When parties on the Right are divided and enter elections competing bitterly with each other, both of them are likely to be defeated by enemies who are far more dangerous to our societies than at any time since the 1930s and 1940s. If you want a textbook example of the dangers here, consider Spain today where a radical Left government, allied with constitutional criminals, has kept from power two conservative parties representing the popular will because they have spent too much time denouncing each other.

In short we must unite the Right if we are to have the best chance of winning power and governing better than the Left. The first step to doing this is Ronald Reagan’s Eleventh Commandment: Speak no ill of another Republican. That’s a hard enough discipline when we’re dealing with other conservatives in the same party, though Reagan managed it. Can we live up to it when we’re arguing with conservatives in other parties? The honest answer to that is No!—for the very good reason that you are likely to find yourself fighting them in elections. But you can and should prioritise attacks: concentrate your fire not on your rivals on the Right but on your enemies on the Left. Among other benefits, that would make the post-election negotiations on a shaping a conservative coalition and a governing agenda that much easier.

As it happens there was an expert on such manoeuvres at the IDU summit. Its chairman is Stephen Harper, three-time Canadian Conservative Prime Minister, who himself divided the Right—between the Progressive Conservatives and the Reform Party—and then brokered a deal between them to produce the Conservative Party of Canada. That party went on under his leadership to win three elections.

How did he pull off such a difficult trick? I think the answer he would give is that he listened to the voters and watched where their votes were already drifting—that is, away from the Progressive Tories and towards more “populist” reformers. He then shaped a new conservative party in their image that blended conservative values with populist energies. Mainstream conservatives at the IDU might want to ask his advice.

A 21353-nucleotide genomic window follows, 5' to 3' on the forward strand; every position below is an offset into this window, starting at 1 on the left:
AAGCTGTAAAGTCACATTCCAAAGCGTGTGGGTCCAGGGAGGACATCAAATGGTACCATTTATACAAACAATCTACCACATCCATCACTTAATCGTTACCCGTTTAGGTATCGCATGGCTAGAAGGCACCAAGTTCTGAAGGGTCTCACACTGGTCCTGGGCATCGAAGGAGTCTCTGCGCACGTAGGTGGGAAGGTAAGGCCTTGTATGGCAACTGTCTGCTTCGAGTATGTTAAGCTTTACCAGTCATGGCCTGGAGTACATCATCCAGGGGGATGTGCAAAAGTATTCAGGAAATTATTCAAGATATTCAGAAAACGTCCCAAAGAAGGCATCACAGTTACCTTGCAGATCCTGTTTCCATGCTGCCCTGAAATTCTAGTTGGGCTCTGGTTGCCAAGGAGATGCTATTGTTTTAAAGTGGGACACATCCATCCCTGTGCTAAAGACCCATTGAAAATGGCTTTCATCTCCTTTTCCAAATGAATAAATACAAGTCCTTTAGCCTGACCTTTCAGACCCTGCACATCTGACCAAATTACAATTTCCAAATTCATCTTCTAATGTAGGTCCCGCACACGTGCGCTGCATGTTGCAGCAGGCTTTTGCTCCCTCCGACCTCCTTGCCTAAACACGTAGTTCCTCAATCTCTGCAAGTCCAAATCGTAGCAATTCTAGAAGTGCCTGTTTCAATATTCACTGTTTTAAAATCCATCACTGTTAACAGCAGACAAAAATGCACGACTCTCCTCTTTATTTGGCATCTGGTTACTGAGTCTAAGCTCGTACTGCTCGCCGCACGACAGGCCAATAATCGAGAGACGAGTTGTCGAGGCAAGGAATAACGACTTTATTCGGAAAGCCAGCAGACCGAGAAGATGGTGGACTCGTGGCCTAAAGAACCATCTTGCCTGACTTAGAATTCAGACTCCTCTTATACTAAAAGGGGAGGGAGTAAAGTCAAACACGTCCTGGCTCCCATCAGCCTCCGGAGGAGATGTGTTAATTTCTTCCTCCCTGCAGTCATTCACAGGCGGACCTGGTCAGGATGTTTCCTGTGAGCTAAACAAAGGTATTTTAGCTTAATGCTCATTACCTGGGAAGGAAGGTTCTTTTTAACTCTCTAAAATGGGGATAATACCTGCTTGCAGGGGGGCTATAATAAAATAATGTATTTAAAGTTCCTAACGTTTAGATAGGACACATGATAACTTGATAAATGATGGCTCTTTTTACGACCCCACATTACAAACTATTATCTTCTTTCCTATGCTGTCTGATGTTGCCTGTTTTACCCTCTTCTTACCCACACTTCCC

4 thoughts on “Embracing the Populist Dragon

  • Geoff Sherrington says:

    If Australia is the third diamond point, then what has to be done apart from a clean of the Conservative nest?
    I am currently watching Mr Alan Bates and the Post Office, a tragic tale of regulatory failure, a tale quite similar to my experiences of Australian exploration and (with a few exceptions, mining) of uranium, regulated into oblivion.
    Improvement of Conservative hopes has to confront a bureaucracy out of control, with little public recognition of the problem. You can add, depending on beliefs, regulatory capture of the COVID response, climate change, transgenderism, regulatory disobedience after The Voice, over-needed immigration and more.
    There is a formidable task ahead. Why do we hear so little about it?
    Geoff S

  • john mac says:

    Spot on , Geoff , the capture of institutions and vast bureaucracies, unelected yet really the hands on the levers of power is what confronts the West. Appears almost insurmountable to me and exhibit A would be our local councils. Just like Brexit, the resounding victory of the “No ” campaign means nothing to them and the fellow travellers. It’s as if it never happened ! So now we get Woolies etc giving the middle finger to It’s customers, and aforementioned councils ignoring Australia day while ratepayers fund their pet projects . Meanwhile the education system is churning out SJWs to perpetuate the malaise by “fixing ” a world that was never broken. It may take a century for the West to recalibrate, short of a biblical intervention.